Blue whales do not usually bite, but an eponymous game began to hurt young people in Pakistan. Khyber Pakhtunkhwa (K-P) reports suggest that people play the notorious suicide game, “Blue Whale Challenge”, and fall into the dangerous trap.
Dr. Imran Khan, a psychiatrist at the Khyber University Hospital Peshawar (KTH), told The Express Tribune that two 19-year-old Mardan at age 21 approached him for treatment after suffering a depression trying to complete the “Blue Whale Challenge”.
According to Dr. Khan, young people had opted for the game, but gradually as the “challenge” progressed, tasks became increasingly strange as they were asked to sculpt a whale in their arms, which led them to stop and seek medical help.
“They realized that the game would hurt them, so they decided to see a doctor,” said Dr. Khan.
Because of the patient’s privacy, Khan was unable to reveal the men’s names, but added that one of them was a computer expert who was checking if the game was really fatal or not.
The Blue Whale Challenge made headlines after a report that at least 130 teenagers in Russia were encouraged to take their own lives by closed social media groups.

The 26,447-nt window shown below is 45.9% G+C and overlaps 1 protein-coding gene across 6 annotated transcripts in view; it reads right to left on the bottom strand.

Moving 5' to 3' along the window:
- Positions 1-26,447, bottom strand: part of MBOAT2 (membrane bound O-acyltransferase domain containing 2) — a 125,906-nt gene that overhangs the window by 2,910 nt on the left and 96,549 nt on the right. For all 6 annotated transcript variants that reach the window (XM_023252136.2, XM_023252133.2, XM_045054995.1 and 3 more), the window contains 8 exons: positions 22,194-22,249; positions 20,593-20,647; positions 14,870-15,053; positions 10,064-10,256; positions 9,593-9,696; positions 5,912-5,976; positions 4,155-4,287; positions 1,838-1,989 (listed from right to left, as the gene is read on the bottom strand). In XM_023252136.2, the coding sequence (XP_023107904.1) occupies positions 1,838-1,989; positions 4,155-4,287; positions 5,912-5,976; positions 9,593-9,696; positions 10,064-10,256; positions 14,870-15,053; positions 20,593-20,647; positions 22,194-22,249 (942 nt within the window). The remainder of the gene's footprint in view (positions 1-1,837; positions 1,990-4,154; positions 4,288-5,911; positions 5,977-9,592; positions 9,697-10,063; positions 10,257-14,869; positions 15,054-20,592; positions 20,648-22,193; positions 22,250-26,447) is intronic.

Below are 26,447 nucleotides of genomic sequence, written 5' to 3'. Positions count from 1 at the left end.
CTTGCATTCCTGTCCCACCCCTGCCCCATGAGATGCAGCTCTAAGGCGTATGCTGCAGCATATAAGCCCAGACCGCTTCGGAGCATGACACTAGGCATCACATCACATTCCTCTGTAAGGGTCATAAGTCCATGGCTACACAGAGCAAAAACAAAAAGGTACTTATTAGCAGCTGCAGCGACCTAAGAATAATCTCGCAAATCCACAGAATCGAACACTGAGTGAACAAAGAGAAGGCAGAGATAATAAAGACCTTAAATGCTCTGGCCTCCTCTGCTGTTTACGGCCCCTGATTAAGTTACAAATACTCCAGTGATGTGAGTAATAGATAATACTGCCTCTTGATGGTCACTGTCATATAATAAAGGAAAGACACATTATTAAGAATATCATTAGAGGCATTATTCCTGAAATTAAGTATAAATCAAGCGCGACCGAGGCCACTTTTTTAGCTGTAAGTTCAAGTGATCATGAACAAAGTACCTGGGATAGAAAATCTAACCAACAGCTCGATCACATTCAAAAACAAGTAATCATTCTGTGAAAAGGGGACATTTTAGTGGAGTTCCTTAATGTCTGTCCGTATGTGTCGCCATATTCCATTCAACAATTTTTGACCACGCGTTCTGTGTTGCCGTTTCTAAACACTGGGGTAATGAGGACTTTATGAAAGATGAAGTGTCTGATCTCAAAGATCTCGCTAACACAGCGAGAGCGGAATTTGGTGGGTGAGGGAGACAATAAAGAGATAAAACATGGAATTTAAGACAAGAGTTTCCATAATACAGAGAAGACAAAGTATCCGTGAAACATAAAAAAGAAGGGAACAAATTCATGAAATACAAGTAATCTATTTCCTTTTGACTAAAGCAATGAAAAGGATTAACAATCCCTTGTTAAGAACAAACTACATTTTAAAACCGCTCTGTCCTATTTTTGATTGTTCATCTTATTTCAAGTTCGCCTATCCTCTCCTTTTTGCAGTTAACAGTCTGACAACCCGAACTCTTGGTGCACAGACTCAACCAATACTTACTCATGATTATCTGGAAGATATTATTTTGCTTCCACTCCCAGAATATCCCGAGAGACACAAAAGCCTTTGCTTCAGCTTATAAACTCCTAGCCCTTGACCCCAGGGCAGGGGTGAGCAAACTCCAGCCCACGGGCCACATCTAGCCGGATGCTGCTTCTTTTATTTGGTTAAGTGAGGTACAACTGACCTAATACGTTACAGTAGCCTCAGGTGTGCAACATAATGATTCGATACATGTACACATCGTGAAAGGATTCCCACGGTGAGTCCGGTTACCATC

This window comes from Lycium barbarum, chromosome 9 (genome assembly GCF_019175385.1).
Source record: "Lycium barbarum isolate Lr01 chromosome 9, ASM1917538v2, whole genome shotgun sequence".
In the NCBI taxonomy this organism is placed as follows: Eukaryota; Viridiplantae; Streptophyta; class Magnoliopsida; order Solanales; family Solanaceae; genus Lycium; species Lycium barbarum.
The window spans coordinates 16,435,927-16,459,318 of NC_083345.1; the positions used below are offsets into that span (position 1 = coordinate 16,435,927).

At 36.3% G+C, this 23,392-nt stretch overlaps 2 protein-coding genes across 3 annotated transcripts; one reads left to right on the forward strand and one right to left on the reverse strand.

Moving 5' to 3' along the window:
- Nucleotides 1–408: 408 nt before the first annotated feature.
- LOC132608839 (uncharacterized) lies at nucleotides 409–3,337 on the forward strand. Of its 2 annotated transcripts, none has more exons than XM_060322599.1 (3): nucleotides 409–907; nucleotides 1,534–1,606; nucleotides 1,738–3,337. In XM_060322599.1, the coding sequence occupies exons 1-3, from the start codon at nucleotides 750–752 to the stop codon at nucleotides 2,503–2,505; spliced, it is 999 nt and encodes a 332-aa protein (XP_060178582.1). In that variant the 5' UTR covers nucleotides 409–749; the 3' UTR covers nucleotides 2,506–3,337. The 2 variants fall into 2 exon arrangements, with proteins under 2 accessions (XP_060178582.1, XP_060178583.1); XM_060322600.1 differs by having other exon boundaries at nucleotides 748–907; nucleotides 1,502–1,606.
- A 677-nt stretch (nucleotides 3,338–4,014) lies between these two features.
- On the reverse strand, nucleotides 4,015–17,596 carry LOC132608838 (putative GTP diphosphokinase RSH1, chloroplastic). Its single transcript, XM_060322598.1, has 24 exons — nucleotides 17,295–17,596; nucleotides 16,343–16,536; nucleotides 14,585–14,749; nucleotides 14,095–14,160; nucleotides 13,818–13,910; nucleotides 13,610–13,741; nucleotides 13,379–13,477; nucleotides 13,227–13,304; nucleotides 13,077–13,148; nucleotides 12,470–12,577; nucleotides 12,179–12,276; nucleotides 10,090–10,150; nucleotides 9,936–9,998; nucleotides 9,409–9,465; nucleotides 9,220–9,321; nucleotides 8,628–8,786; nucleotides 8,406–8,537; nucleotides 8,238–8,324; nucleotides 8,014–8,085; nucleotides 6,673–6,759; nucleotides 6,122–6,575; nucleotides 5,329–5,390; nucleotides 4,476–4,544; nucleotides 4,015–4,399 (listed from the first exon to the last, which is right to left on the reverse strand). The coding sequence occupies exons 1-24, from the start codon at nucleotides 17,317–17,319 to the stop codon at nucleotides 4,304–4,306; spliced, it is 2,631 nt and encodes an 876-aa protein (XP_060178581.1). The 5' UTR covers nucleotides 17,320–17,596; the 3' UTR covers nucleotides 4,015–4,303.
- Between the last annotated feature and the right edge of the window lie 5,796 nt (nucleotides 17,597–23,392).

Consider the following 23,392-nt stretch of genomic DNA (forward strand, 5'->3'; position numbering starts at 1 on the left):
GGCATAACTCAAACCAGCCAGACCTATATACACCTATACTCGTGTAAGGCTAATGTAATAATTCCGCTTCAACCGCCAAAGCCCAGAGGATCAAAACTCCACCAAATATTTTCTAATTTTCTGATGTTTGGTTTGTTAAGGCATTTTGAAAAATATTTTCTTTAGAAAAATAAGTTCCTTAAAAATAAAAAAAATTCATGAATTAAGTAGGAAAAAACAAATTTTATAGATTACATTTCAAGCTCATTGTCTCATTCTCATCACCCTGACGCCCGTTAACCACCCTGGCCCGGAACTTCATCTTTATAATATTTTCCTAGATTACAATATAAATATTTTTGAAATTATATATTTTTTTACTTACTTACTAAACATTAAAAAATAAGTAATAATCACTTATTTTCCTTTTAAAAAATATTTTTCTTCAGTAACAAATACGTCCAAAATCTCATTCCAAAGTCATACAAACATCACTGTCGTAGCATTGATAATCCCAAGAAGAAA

The game, which is believed to be inspired by the blue whales that have been known to indulge in, is making use of vulnerable adolescents with low self-esteem. Victims are manipulated by group administrators or by hunting conservatives on a series of tasks for 50 days.
At first, participants are given seemingly harmless tasks like watching horror movies, not talking to anyone for a day, or leaving at three in the morning. This is intensified in tasks such as self-injury and lack of sleep. In the end, on day 50, the game supervisor requires players to take their own lives.
Players must submit videos and photos as proof that they have completed their assignments.
“People are starting to suffer from depression because the moderators of the game warn the players that if they do not complete the assigned tasks, their families would be injured,” Dr. Khan said.
The doctor added that most people who get involved in the “challenge” have a history of mental illness.
He added that the patients he had met told him they were worried that moderators would have access to their cell phone data and that they could use it for illegal purposes.
A similar case of a 16-year-old girl who claimed to have played the game almost on the last task – confirming suicide – was also reported to KTH.
Dr. Azaz Jamal of KTH’s psychiatric department who treated the little girl told The Express Tribune that she was a technician and was a regular computer user.
“She finished her homework and was eventually asked to kill herself or be killed,” Dr. Jamal said.
He added that he sought treatment at the right time and stabilized.
Dr. Jamal said that whoever ran the game put people’s lives in danger, and urged the public to stay away from it and not click on suspicious links they received.